Cork prisoners' pop-up restaurant proves a slammer-dunk for its guests 

Six inmates have completed Cork Prison's new practical culinary skills programme
Cork prisoners' pop-up restaurant proves a slammer-dunk for its guests 

An MTU student sets up tables for The Open Door event in Cork Prison. Picture: Darragh Kane

The clink of keys and cell doors was replaced with the clink of cutlery and glasses in Cork Prison for a time on Tuesday night as it became the first Irish prison to host a pop-up restaurant.

Six inmates who have completed its new practical culinary skills programme cooked a slap-up four-course meal for 56 specially invited guests, including 22 hoteliers and restaurateurs, who were seated in the prison’s education unit and on B3 landing as part of the unique 'The Open Door' event.

Step-up in quality

All six inmates have worked in the prison’s kitchen, serving three meals a day to up to 260 inmates. But tonight’s meal was a serious step-up in quality and pressure, with a starter platter featuring roast butternut and chilli shot with pancetta croutons, smoked salmon with lemon creme fraiche, and tomato bruschetta.

A duo of pork was the star of the mains platter. It featured oven-roasted loin of pork, coated with mustard and herbs, served with a tomato and tarragon sauce, and triple cooked glazed pork belly, served with fondant potatoes and roast root vegetables flavoured with honey, herbs, and sea salt. The vegetarian option was chickpea and wild mushroom jalfrezi, with braised rice.

One of the prisoner chefs, William, 35, who is due for release on Thursday, said: “We normally cook chicken curry, bacon and cabbage, steak, pork chops — you take it as you come. But this tastes a lot better than what I’ve been eating.” 

Although he had some cooking skills before he was jailed, he said he has learned a huge amount on the course, including knife skills.

"I was very slow with a knife but I picked up a lot on how to work the knife faster. I would like to continue on the outside."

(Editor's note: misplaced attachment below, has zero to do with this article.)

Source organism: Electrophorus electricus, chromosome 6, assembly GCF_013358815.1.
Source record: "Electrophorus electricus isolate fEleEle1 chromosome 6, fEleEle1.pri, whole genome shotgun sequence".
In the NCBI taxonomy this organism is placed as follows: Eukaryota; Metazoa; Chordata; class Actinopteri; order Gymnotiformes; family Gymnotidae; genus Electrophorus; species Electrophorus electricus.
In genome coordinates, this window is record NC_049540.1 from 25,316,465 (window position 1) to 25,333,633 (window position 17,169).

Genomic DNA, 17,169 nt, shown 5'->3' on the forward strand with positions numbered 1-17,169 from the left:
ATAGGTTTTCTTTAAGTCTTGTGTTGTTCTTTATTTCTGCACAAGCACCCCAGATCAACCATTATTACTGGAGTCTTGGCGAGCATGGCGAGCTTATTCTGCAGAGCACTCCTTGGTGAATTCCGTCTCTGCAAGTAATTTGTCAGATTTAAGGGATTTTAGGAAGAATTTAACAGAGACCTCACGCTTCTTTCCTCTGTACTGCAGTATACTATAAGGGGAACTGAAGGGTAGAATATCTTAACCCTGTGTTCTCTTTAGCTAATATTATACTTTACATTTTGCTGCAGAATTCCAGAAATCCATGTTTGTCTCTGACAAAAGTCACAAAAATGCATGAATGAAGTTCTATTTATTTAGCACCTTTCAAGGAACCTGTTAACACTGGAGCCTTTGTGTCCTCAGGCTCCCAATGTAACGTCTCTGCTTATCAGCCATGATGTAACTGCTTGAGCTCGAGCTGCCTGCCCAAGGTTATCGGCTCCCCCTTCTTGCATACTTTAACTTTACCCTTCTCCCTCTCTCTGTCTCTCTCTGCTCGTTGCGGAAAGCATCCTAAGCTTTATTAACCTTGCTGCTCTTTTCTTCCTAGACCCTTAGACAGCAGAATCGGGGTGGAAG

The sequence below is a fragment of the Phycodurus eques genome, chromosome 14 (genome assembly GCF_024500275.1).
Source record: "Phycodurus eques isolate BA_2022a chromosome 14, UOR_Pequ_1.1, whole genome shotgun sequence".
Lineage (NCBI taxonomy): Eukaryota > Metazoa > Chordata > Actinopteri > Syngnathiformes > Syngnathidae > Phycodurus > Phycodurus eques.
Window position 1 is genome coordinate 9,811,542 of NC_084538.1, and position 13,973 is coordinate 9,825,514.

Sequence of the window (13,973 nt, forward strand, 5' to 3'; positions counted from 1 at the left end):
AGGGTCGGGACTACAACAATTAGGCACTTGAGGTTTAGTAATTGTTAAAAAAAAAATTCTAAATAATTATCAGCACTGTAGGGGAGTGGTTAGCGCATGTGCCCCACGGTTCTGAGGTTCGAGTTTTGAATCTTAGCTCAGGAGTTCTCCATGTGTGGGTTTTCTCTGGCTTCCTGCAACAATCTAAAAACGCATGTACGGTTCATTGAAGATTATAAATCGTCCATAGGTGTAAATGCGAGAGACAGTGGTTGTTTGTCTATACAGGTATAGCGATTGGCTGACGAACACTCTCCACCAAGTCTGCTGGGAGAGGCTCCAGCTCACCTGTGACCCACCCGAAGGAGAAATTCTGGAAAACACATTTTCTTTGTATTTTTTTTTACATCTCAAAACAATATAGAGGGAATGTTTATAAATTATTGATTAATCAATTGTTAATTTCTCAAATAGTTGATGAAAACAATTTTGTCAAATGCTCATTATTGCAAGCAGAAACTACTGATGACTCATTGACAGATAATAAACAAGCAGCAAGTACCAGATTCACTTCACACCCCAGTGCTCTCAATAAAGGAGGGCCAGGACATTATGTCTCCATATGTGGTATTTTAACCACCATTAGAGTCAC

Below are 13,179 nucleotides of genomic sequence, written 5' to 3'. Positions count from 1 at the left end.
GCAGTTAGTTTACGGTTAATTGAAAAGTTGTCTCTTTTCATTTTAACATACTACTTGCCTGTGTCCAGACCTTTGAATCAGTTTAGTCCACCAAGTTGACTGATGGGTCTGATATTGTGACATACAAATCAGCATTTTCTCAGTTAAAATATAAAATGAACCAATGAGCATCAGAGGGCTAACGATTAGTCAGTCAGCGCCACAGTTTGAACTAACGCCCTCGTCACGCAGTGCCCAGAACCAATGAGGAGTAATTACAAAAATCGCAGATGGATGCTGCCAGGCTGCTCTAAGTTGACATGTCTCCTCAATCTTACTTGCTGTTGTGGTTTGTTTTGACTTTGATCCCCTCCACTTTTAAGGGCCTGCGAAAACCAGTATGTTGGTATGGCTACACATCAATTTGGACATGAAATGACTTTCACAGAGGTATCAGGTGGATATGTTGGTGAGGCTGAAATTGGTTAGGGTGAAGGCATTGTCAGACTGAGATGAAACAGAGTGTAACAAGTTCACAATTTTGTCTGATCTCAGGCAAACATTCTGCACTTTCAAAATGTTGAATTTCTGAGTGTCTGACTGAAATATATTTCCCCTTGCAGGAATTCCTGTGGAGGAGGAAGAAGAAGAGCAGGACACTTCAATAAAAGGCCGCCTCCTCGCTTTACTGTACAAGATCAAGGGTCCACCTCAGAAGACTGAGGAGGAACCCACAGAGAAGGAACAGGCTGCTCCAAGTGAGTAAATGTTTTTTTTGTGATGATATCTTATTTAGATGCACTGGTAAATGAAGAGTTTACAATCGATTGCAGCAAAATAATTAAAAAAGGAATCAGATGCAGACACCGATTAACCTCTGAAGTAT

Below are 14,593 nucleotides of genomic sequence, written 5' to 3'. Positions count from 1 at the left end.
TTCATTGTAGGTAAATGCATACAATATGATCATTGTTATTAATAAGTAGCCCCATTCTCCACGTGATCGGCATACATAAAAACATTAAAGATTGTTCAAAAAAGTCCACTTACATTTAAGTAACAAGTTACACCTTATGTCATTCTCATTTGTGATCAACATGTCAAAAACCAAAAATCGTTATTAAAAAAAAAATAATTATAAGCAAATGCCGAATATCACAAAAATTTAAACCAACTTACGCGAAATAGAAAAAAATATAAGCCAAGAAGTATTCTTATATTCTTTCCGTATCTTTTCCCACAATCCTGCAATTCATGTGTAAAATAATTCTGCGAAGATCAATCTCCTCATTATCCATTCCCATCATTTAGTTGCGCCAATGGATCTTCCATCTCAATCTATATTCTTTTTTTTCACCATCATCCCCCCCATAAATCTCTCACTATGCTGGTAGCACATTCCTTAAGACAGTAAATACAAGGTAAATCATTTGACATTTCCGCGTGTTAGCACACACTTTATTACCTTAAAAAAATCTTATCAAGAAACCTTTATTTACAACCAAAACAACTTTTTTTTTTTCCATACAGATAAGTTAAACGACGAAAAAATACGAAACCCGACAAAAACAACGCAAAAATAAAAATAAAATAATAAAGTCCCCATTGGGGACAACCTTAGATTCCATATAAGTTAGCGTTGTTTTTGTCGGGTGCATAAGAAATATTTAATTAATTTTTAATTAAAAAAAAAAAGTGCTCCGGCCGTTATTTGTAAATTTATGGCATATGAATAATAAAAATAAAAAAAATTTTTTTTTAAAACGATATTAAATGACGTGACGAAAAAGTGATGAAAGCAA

Among the dinner guests was a potential employer from his native town, a venue he hopes to get work in soon.

Fellow inmate, Paddy, 18, who worked as a full-time chef before he was jailed, also said he hopes to pursue a career in cheffing upon his release.

“The course was a refreshment, getting back into the kitchen, picking up your skills again rather than just sitting in the cells. I upgraded my knife skills and learned to work in that kind of a kitchen environment. It’s been great,” he said.

The event was organised by the Irish Prison Service in association with Munster Technological University's (MTU) Department of Tourism and Hospitality, the Irish Association for Social Inclusion Opportunities (IASIO), which helps find accommodation and work for newly released prisoners, and Cork Education and Training Board (CETB), which has been running education programmes in Cork Prison for some 40 years.

The culinary course was developed after MTU ran a taster lecture series in the prison. Several inmates expressed an interest to learn more about culinary skills and the pilot culinary programme was set up.

JJ Healy, lecturer at MTU's Department of Tourism and Hospitality, teaches culinary skills to participants of The Open Door programme in Cork Prison. Picture: Darragh Kane
JJ Healy, lecturer at MTU's Department of Tourism and Hospitality, teaches culinary skills to participants of The Open Door programme in Cork Prison. Picture: Darragh Kane